Parking his Winnebago out of sight, we walked into the stark, smoky hall and stood in line together at the cafeteria. Surely no one there expected the arrival of such a celebrity, because none of the food servers even blinked an eye! Ali seemed gleeful with his ruse, and together we sat down to eat at a corner table. It took around ten more minutes before someone approached me, to ask, “Is that Muhammad Ali?” Ali stood up, bit down on his lower lip as if fuming, and playfully raised his fists. Soon he was signing autographs for anyone who approached.
Several times Ali and I took morning walks together; it was during these moments that we had the deepest conversations.
What still amazes me today is how he took his physical decline in stride. Contrary to lamenting his condition, he accepted it gracefully. On our first walk, he mused poetically, “I used to run 10 miles to train, and it caused me pain. Now I can only walk a mile, and it gives me a smile.”
Islam was a favorite topic during these walks. On returning home he would tell Odessa, “Allah has blessed me to have such a mother!” Mrs. Clay later confided to me, “Indeed he is blessed. Who else would have washed his underwear for him all these years?!”
Ali enjoyed taking me into a white van parked near his home, where he maintained a stock of pamphlets that he handed out to teach people about his faith. “Brother Michael,” he said, “Allah created all things, so I believe he created our differences. There’s truth in Christianity, Islam, Buddhism, Judaism, all religions. But I believe Islam is the way for the oppressed.”
On one walk we spoke about boxing. He seemed happy enough to talk about it, but it appeared to me that he had put that part of his life into the past. Ali, as he had in his youth, thrived in the present moment.
I asked him if he still felt he was the “greatest of all time.” He replied that he wasn’t sure how he would fare against Mike Tyson. “Mike’s a murderer in the ring,” he said.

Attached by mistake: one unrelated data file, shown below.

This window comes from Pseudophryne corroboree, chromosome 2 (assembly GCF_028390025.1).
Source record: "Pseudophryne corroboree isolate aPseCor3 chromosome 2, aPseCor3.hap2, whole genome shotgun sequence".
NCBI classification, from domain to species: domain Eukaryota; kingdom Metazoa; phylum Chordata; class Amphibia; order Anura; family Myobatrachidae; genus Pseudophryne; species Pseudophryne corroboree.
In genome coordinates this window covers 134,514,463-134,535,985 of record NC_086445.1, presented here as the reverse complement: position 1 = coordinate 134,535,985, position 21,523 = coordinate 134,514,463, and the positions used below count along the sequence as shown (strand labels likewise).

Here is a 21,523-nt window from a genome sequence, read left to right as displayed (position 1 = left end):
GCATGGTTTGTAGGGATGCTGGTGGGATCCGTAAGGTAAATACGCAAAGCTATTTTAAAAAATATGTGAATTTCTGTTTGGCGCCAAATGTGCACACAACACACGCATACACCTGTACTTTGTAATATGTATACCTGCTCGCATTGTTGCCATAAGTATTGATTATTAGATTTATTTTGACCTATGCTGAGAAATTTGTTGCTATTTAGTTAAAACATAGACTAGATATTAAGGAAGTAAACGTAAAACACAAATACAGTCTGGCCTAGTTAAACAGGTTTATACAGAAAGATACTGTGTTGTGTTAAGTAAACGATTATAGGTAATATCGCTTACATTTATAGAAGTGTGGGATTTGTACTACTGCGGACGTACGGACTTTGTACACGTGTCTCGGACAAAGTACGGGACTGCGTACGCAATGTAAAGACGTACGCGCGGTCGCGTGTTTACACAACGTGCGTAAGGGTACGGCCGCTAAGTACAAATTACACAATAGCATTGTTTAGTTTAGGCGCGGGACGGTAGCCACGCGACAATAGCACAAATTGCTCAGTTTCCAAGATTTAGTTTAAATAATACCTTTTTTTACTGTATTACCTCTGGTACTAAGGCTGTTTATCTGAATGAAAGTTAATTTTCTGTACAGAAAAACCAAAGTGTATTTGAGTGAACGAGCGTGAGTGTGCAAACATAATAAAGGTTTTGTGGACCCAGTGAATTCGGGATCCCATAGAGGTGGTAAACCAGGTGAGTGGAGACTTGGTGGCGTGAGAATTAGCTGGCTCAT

I asked him about his contentious behavior before fights, when he would often belittle his opponents. “Lots of show to hook the audience. Lots of me talking to me. And lots of me tellin’ the truth so everybody gets it,” he responded wryly.
In early April I instigated what I believe was Muhammad Ali’s last fight inside the ring—more than six years after his last professional fight.
This particular day, Ali invited me to accompany him to a fundraising event for the proposed Muhammad Ali Museum in downtown Louisville. Inside the museum, dotted with totem-like trophies and self-congratulatory dignitaries who for the most part seemed unsure of how to approach Ali, stood a brand new full-size boxing ring in need of a cheering crowd that would initiate it.
A young man full of hubris, from the University of Louisville boxing team, wouldn’t stop hectoring Ali: “You ain’t so tough, get into that ring and I’ll whup ya up!” he taunted. Upset at this insulting behavior, I turned to Ali and said, “Do you think you could teach this ass a lesson?” Ali responded, “Let’s find some gloves.”
A few minutes later the card was set. We recruited a retired referee from the crowd. Ali removed his shirt and stepped into the ring. His adversary was beginning to look a little sheepish.
To the delight of the onlookers, Ali shuffled his feet once and donned his gloves. Over the next two minutes the youngster tried to land several punches and Ali parried them all. Then he threw his only punch, a right hand to the young man’s stomach. The kid looked stunned and raised his hands in defeat.
Exiting between the ropes, Ali pulled me aside, whispering smugly, “That young fool couldn’t touch me.” Then, more reflectively, “I’ll never step into the ring again. It’s another life.”
There was no note of regret, only the understanding that he had moved on. I felt he was totally at peace with that declaration.
As spring turned to summer, my singular moments with Ali ended almost as quickly as they had begun, when he left to rejoin his wife Lonnie and his entourage. Although I met him at later points, it was never again under such intimate circumstances. However, wherever I travelled thereafter, even in the furthest reaches of deserts and jungles, people wanted to hear my simple stories about him. Not only was he the most famous person in the world, he was the most beloved.
This Friday my friend will be laid to rest; the flags of Kentucky will be at half-mast. I hope many places follow suit; if there was ever a true citizen of the world, it was Muhammad Ali.